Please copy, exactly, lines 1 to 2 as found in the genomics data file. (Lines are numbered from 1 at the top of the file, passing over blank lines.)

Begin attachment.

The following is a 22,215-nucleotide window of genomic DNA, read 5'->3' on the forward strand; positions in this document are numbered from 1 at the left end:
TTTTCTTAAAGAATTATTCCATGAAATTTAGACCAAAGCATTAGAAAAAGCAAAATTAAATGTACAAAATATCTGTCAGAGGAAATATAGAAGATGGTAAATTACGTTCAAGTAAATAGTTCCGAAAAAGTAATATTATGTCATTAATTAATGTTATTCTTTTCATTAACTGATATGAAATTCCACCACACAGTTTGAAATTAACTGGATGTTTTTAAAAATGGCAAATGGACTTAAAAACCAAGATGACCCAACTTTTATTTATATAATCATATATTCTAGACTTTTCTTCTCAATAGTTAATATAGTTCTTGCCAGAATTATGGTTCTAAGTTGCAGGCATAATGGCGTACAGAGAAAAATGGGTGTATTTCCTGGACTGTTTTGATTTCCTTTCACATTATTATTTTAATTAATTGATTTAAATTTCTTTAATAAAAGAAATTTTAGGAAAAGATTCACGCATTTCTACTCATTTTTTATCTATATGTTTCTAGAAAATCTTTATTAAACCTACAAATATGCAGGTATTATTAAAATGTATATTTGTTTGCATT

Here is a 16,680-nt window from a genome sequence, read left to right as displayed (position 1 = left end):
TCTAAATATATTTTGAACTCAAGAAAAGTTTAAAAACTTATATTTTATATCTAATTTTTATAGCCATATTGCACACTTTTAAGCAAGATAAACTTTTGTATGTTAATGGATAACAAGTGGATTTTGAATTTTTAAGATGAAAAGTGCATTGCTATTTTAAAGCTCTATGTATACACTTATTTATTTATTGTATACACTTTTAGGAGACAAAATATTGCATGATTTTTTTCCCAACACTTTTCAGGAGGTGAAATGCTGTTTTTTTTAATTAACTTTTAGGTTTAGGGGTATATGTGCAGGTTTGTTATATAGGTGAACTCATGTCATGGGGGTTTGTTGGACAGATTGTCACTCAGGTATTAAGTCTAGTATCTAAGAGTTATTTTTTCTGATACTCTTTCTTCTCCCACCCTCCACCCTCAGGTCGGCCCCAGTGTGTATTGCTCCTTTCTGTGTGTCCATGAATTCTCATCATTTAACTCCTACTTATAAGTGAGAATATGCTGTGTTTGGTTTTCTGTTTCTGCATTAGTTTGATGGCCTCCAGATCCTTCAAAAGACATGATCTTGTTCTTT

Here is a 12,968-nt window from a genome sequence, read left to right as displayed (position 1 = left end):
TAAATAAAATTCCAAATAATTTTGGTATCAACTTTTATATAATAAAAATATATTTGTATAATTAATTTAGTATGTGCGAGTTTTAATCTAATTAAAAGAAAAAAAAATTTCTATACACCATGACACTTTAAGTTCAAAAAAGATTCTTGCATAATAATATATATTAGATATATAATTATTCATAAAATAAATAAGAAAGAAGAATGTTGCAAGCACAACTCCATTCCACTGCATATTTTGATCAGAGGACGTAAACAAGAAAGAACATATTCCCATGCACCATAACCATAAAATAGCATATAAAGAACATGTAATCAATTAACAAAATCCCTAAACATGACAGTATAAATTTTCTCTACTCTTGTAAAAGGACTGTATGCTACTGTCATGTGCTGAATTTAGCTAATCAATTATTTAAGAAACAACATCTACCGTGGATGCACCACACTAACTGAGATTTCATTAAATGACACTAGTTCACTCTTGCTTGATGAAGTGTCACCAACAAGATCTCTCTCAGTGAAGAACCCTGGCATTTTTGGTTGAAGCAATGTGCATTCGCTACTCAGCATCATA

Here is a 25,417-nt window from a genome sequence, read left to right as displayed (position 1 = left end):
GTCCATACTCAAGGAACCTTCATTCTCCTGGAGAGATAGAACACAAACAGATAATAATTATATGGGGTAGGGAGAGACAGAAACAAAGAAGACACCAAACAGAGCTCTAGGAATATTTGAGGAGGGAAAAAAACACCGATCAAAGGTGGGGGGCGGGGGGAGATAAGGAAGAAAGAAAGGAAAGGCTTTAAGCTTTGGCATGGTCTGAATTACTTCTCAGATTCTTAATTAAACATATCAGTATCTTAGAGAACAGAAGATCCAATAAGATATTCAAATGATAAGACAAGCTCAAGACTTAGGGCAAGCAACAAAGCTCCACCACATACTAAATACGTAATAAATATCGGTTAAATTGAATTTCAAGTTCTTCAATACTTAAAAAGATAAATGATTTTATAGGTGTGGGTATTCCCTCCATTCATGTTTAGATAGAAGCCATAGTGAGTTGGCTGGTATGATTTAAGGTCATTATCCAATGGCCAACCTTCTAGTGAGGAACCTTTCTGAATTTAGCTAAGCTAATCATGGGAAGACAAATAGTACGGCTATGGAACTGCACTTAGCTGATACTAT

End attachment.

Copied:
The following is a 22,215-nucleotide window of genomic DNA, read 5'->3' on the forward strand; positions in this document are numbered from 1 at the left end:
TTTTCTTAAAGAATTATTCCATGAAATTTAGACCAAAGCATTAGAAAAAGCAAAATTAAATGTACAAAATATCTGTCAGAGGAAATATAGAAGATGGTAAATTACGTTCAAGTAAATAGTTCCGAAAAAGTAATATTATGTCATTAATTAATGTTATTCTTTTCATTAACTGATATGAAATTCCACCACACAGTTTGAAATTAACTGGATGTTTTTAAAAATGGCAAATGGACTTAAAAACCAAGATGACCCAACTTTTATTTATATAATCATATATTCTAGACTTTTCTTCTCAATAGTTAATATAGTTCTTGCCAGAATTATGGTTCTAAGTTGCAGGCATAATGGCGTACAGAGAAAAATGGGTGTATTTCCTGGACTGTTTTGATTTCCTTTCACATTATTATTTTAATTAATTGATTTAAATTTCTTTAATAAAAGAAATTTTAGGAAAAGATTCACGCATTTCTACTCATTTTTTATCTATATGTTTCTAGAAAATCTTTATTAAACCTACAAATATGCAGGTATTATTAAAATGTATATTTGTTTGCATT